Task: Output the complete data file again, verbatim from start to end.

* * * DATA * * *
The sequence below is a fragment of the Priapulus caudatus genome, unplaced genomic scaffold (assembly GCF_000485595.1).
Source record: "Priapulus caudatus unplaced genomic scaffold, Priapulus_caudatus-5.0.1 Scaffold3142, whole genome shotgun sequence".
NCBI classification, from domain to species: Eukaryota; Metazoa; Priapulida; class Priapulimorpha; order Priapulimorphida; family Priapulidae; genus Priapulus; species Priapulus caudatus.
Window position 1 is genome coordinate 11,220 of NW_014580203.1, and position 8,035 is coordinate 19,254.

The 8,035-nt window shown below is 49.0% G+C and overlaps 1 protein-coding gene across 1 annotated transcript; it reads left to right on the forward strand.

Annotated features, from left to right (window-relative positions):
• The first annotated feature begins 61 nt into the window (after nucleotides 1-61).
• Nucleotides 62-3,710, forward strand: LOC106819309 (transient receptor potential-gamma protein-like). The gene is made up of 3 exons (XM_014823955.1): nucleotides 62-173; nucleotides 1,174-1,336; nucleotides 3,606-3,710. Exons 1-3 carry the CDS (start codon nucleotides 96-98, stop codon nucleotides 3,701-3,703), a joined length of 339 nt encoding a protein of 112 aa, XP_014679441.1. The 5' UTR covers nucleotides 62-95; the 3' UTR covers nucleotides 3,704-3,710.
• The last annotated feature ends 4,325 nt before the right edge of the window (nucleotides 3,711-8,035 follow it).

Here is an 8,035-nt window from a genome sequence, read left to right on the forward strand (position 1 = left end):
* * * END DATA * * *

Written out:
The sequence below is a fragment of the Priapulus caudatus genome, unplaced genomic scaffold (assembly GCF_000485595.1).
Source record: "Priapulus caudatus unplaced genomic scaffold, Priapulus_caudatus-5.0.1 Scaffold3142, whole genome shotgun sequence".
NCBI classification, from domain to species: Eukaryota; Metazoa; Priapulida; class Priapulimorpha; order Priapulimorphida; family Priapulidae; genus Priapulus; species Priapulus caudatus.
Window position 1 is genome coordinate 11,220 of NW_014580203.1, and position 8,035 is coordinate 19,254.

The 8,035-nt window shown below is 49.0% G+C and overlaps 1 protein-coding gene across 1 annotated transcript; it reads left to right on the forward strand.

Annotated features, from left to right (window-relative positions):
• The first annotated feature begins 61 nt into the window (after nucleotides 1-61).
• Nucleotides 62-3,710, forward strand: LOC106819309 (transient receptor potential-gamma protein-like). The gene is made up of 3 exons (XM_014823955.1): nucleotides 62-173; nucleotides 1,174-1,336; nucleotides 3,606-3,710. Exons 1-3 carry the CDS (start codon nucleotides 96-98, stop codon nucleotides 3,701-3,703), a joined length of 339 nt encoding a protein of 112 aa, XP_014679441.1. The 5' UTR covers nucleotides 62-95; the 3' UTR covers nucleotides 3,704-3,710.
• The last annotated feature ends 4,325 nt before the right edge of the window (nucleotides 3,711-8,035 follow it).

Here is an 8,035-nt window from a genome sequence, read left to right on the forward strand (position 1 = left end):